Familiar New Zealand surroundings form a protective shell for the embattled Springboks.
After two weeks from hell, travelling home to face their hostile rugby public that is demanding immediate answers in the wake of poor recent results is not a pleasant prospect. For once, the road is the place to be.
New Zealand remains a testing cauldron for any South African side - the Boks haven't won here since 2009.
But for players such as fresh-faced Sharks playmaker Patrick Lambie, Super Rugby has broken some historical barriers as they eye Saturday night's test assignment in Dunedin.
"This is my third time here this year so you almost get used to it. The more games you play here the less daunting it gets," the 21-year-old Lambie said.
"The feeling is we've got nothing to lose. No-one is expecting much from us, it seems. We're getting written off again."
Criticism and advice is plentiful in South Africa for under-fire coach Heyneke Meyer.
His side have one more chance to gain a reprieve, against the All Blacks in Dunedin this Saturday, before returning to confront the sharpened knives.
Six games into his tenure, Meyer has overseen three victories in home comforts, over England and the Pumas, disappointing draws against both those nations, and last week's loss to the Wallabies in Perth, where the Boks' fitness and concentration issues were exposed in the last quarter.
In the eyes of their public, the lucky draw against the Pumas in Mendoza the previous week was defeat. Their efforts typified the angst being directed at the team.
Meyer's three-from-six record is not flattering. He warns that better is needed against the All Blacks.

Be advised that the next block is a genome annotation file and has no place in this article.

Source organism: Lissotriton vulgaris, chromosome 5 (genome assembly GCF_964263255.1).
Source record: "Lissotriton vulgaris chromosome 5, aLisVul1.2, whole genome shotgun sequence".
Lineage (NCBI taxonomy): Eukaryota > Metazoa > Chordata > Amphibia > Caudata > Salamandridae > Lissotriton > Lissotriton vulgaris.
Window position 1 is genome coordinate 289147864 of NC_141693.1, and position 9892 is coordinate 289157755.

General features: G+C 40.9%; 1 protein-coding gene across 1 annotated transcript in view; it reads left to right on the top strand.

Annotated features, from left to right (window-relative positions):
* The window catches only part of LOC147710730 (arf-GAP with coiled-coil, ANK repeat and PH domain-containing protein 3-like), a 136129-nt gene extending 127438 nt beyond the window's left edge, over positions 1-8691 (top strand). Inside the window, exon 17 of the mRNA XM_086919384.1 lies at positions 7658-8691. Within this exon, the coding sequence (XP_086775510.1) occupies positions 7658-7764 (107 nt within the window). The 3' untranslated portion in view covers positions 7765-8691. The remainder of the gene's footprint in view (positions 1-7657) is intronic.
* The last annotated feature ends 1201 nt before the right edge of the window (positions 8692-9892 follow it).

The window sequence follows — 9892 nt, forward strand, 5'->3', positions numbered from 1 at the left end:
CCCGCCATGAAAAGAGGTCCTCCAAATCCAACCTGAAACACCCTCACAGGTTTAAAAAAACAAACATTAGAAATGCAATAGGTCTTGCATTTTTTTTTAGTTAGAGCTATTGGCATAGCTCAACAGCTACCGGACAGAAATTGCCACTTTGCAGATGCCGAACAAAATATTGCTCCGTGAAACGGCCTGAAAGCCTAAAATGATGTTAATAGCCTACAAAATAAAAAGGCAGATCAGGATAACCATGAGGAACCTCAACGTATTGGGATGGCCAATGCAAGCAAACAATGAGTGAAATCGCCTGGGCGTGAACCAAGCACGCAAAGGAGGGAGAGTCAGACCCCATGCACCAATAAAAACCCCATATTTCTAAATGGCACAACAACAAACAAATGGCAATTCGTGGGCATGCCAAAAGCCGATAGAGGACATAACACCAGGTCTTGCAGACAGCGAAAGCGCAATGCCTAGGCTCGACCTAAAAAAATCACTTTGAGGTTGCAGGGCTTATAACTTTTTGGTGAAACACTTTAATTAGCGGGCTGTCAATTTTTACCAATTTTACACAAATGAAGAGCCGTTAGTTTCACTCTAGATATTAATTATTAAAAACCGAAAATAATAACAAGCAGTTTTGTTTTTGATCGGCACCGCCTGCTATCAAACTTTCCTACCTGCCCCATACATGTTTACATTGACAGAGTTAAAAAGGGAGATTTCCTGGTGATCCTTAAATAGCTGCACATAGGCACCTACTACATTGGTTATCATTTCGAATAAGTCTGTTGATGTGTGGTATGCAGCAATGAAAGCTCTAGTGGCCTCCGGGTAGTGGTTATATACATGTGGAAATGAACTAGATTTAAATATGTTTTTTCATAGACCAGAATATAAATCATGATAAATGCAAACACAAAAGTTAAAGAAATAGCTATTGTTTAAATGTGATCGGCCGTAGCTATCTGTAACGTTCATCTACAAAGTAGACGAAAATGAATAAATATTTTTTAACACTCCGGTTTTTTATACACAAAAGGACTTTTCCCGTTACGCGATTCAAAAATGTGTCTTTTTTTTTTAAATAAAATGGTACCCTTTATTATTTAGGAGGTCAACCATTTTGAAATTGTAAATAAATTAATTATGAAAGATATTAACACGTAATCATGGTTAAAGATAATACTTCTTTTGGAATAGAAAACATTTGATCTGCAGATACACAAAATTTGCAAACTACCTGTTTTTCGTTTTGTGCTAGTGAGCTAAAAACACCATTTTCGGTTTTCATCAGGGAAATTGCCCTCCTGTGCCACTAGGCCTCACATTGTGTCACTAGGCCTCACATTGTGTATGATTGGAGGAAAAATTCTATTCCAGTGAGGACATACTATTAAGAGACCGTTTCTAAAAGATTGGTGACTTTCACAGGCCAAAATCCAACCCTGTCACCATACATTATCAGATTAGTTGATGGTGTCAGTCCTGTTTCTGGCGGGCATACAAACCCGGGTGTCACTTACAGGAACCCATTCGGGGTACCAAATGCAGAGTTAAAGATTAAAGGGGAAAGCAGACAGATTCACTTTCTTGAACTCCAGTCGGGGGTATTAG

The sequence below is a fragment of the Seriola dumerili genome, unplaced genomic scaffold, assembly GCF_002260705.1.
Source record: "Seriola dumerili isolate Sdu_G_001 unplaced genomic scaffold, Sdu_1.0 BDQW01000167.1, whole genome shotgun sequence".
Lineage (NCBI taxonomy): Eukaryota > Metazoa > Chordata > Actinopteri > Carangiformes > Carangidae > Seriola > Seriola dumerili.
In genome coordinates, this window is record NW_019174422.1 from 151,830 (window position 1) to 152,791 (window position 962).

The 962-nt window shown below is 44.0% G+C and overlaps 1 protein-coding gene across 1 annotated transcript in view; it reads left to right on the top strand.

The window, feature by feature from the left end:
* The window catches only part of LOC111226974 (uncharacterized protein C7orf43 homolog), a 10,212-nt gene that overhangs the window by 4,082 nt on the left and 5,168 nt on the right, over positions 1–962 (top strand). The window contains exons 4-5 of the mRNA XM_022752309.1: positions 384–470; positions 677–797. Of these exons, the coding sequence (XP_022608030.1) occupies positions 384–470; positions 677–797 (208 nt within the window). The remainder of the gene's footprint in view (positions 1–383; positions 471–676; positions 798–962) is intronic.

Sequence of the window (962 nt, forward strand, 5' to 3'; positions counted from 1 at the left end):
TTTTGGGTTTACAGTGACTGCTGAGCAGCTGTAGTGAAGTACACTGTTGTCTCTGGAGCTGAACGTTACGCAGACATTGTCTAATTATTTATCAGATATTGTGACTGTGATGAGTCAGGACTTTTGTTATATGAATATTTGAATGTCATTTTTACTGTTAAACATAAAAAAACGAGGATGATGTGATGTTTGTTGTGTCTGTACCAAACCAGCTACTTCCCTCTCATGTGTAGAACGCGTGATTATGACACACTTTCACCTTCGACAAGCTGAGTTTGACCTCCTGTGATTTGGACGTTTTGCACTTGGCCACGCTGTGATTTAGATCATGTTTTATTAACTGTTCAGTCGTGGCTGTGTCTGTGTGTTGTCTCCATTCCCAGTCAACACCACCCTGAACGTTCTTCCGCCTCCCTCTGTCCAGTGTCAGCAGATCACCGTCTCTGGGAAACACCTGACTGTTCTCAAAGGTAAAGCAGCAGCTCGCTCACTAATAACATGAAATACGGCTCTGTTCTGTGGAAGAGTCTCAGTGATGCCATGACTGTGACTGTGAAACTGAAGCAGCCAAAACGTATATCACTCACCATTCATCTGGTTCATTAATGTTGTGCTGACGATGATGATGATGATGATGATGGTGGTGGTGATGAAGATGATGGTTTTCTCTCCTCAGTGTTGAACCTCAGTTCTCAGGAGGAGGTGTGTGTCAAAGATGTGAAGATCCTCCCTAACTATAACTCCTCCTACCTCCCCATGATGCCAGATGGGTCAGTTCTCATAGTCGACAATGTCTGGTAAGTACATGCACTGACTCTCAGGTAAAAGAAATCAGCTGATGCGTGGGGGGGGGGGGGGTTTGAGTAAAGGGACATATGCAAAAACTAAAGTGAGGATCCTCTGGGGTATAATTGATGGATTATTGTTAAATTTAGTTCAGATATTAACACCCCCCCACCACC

"We still have some soft moments in our play but you only get that when you are under pressure," Meyer said. "You can't afford moments like that when you are playing New Zealand because they will punish you every single time.
"If they get a lead, and you have to chase them away from home, they will put you away by 20 to 30 points. We have to improve but it is also a mindset. We have to go in there and believe that we are going to win."
The former Bulls mentor, who took charge with overwhelming positivity, is being urged to alter the Boks' dour kick-heavy tactics and replace conservative first-five eighths Morne Steyn with rookie Cheetahs pivot Johan Goosen, who impressed with a 10-minute cameo against Australia.
However, with injuries and suspensions weakening their traditionally powerful forward pack, and Meyer's men wounded physically and mentally, radical changes to face the world champions are unlikely.
"The coaches would like to keep some continuity," Lambie said. "The spirit in the camp is pretty good. There were actually a lot of positives that came out of Saturday. That's what we'll look to build on.
"New Zealand are always strong. They are the best in the world. They are going well. It will take a lot for us to beat them."
Meyer backs his policy to promote new young talent a year after the Springboks' World Cup campaign ended in a quarter-final exit as defending champions.
"I'm very proud of the youngsters and I believe that it is the right way to go especially looking forward to the next World Cup," Meyer said.
"Eben (Etzebeth) is still 20, Marcell Coetzee has just turned 21, Patrick Lambie is still only 22 and a lot of those guys will learn.
"The only way they are going to learn is by being in this position and being under pressure week in, week out and within a year or two they will be quality test players."
- © Fairfax NZ News